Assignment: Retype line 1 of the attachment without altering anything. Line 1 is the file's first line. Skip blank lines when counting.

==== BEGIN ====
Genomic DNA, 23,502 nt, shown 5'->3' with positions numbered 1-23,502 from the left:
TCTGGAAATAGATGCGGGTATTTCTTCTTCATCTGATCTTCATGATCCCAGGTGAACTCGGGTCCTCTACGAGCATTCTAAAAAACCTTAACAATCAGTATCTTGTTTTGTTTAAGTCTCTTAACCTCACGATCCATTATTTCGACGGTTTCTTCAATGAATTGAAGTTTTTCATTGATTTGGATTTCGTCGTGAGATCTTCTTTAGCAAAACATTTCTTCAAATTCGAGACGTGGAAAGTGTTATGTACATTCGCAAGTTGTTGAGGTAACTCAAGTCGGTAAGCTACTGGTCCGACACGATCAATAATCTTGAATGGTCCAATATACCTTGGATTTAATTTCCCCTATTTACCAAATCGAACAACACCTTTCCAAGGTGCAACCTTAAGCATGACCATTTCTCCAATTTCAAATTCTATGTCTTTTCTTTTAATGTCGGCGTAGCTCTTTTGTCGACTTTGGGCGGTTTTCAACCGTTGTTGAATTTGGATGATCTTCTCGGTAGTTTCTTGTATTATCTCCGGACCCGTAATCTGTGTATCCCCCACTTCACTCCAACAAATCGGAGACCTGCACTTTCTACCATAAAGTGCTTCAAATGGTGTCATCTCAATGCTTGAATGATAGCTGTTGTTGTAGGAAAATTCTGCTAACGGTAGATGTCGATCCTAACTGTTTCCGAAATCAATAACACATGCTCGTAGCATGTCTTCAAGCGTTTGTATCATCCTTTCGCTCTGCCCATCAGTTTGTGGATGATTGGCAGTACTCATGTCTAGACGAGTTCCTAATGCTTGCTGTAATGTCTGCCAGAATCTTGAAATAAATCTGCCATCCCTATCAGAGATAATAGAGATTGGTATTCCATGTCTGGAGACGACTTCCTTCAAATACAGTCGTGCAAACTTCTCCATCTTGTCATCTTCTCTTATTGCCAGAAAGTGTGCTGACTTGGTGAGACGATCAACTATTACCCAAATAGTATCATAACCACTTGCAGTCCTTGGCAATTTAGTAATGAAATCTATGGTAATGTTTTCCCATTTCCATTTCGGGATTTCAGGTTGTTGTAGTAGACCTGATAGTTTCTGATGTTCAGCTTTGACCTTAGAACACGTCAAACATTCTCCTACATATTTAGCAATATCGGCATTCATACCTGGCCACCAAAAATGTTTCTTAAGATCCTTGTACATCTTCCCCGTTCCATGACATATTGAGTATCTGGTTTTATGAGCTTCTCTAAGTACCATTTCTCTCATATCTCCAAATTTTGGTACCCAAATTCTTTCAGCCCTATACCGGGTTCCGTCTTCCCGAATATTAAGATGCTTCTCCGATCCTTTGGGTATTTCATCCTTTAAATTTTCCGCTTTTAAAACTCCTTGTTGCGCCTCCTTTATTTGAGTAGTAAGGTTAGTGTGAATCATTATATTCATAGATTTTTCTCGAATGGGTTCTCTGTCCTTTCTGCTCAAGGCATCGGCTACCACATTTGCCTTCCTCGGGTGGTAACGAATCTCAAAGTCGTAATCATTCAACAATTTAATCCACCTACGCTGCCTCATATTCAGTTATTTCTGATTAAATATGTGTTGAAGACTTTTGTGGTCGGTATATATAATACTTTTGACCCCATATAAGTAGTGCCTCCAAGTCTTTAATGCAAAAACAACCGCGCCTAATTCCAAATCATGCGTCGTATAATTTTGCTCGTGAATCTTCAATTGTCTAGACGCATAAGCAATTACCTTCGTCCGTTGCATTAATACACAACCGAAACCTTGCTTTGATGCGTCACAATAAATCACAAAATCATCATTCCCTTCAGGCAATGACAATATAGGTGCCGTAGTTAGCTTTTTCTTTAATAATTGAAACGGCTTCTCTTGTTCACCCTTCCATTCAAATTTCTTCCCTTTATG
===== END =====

Genomic DNA, 23,502 nt, shown 5'->3' with positions numbered 1-23,502 from the left: